President Barack Obama says the US has launched a "full investigation" into air strikes that killed 19 people at an MSF-run Afghan hospital on Saturday.
The US military says a strike targeting Taliban in the northern city of Kunduz may have caused "collateral damage".
Offering his "deepest condolences", Mr Obama said he expected a "full accounting of the facts" and would then make a definitive judgement.
At least 12 MSF staff members and seven patients were killed in the incident.
The UN called the strikes "inexcusable and possibly even criminal", with Secretary General Ban Ki-moon calling for a thorough and impartial investigation.
"International and Afghan military planners have an obligation to respect and protect civilians at all times, and medical facilities and personnel are the object of a special protection," said UN High Commissioner for Human Rights Ra'ad Al Hussein Zeid.
The hospital, run by the medical charity MSF, was severely damaged by a series of strikes lasting more than an hour from 02:00 local time on Saturday. Dozens were also injured in the attack.
MSF president Meinie Nicolai described the incident as "abhorrent and a grave violation of international humanitarian law".
"All indications currently point to the bombing being carried out by international Coalition forces," MSF said.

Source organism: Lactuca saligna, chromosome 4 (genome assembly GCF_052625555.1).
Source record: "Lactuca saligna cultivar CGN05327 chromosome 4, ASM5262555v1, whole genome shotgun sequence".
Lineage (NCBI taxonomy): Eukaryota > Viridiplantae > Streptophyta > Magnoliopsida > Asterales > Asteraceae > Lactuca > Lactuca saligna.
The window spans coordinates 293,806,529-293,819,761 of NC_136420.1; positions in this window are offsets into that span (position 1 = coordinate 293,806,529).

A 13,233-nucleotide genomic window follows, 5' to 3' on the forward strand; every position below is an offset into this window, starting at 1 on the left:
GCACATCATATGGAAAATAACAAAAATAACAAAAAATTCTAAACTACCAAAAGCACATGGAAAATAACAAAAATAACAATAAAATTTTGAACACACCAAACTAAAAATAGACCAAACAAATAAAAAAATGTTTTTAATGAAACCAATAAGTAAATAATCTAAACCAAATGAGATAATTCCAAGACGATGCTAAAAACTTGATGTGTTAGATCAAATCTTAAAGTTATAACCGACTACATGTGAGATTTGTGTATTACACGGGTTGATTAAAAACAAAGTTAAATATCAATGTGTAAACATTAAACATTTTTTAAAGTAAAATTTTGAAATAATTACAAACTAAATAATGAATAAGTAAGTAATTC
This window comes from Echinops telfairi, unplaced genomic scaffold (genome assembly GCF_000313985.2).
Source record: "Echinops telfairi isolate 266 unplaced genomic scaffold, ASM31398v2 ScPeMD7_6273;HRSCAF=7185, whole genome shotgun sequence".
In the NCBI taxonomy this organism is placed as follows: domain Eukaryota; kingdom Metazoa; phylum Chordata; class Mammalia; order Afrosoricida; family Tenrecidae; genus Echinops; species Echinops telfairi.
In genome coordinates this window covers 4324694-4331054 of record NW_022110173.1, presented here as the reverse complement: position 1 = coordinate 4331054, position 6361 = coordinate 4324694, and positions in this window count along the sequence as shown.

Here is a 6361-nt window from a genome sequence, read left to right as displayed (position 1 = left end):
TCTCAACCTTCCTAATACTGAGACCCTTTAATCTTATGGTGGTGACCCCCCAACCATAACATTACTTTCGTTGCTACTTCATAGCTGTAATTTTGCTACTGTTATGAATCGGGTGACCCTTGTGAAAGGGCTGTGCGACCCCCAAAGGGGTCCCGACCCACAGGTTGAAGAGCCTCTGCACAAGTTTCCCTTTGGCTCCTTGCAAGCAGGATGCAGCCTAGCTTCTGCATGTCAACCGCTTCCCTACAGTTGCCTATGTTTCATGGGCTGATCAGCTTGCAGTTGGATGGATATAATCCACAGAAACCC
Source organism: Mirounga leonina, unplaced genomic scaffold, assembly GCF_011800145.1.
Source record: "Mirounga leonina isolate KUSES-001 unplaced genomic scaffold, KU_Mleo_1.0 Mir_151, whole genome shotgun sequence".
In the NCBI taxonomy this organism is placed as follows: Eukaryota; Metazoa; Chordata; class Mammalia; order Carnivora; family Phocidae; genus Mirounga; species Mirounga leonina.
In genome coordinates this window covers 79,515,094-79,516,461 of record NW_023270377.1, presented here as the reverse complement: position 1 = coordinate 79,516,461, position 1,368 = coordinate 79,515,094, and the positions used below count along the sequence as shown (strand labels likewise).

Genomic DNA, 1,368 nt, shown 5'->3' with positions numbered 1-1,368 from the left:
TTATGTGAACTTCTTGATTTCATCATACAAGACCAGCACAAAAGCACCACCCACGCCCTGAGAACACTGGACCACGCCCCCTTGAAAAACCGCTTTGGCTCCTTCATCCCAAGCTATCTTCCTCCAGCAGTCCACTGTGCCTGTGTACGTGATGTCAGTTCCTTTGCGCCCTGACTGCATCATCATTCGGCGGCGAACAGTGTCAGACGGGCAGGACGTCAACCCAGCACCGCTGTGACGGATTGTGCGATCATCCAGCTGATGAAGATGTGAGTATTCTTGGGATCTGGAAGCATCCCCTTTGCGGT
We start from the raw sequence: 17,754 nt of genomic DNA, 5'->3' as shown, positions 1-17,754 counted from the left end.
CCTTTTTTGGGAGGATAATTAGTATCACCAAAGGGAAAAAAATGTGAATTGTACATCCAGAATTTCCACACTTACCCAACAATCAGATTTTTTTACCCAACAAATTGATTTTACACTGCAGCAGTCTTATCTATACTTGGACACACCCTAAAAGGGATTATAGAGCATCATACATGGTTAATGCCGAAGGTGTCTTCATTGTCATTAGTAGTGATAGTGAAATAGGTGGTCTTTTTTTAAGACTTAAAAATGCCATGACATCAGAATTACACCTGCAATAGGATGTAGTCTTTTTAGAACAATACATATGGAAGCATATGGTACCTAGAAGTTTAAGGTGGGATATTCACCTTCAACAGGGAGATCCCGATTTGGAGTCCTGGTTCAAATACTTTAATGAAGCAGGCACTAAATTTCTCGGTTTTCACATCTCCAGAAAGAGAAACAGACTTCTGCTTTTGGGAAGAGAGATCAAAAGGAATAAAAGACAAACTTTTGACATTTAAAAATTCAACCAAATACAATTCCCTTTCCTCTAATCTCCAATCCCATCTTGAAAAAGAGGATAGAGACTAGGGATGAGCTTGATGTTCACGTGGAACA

A spokesman for US forces in Afghanistan, Col Brian Tribus, said on Saturday that US forces had conducted an air strike in Kunduz "against individuals threatening the force" at the same time.
He added: "The strike may have resulted in collateral damage to a nearby medical facility."
President Obama expressed his "deepest condolences" for the deaths in a White House statement.
He added: "The Department of Defense has launched a full investigation, and we will await the results of that inquiry before making a definitive judgment as to the circumstances of this tragedy."
Read more on the battle for Kunduz:
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- Residents' tales of fighting in Kunduz
- In pictures: How Kunduz 'recapture' unfolded
- Crucial capture: Taliban's biggest victory since 2001
- Who are the Taliban? A guide to the complexities and conflicts within the militant group
- Taliban selfies: The militants posing for pictures as they seized the city
MSF nurse Lajos Zoltan Jecs was sleeping at the facility when it was hit. "It was absolutely terrifying," he said.
He saw a fellow nurse "covered in blood, with wounds all over his body", a statement issued by MSF said.
Mr Jecs and other staff went outside when the bombing stopped. "What we saw was the hospital destroyed. We tried to take a look into one of the burning buildings. There are no words for how terrible it was. In the intensive care unit six patients were burning in their beds."
The Afghan interior ministry said a group of 10 to 15 militants had been hiding in the hospital.
The Taliban denied that any of its fighters were there.
A Taliban statement described the air strikes which hit the hospital as "deliberate", and carried out by "the barbaric American forces".
There has been intense fighting in Kunduz since Taliban fighters swept into the northern city on Monday.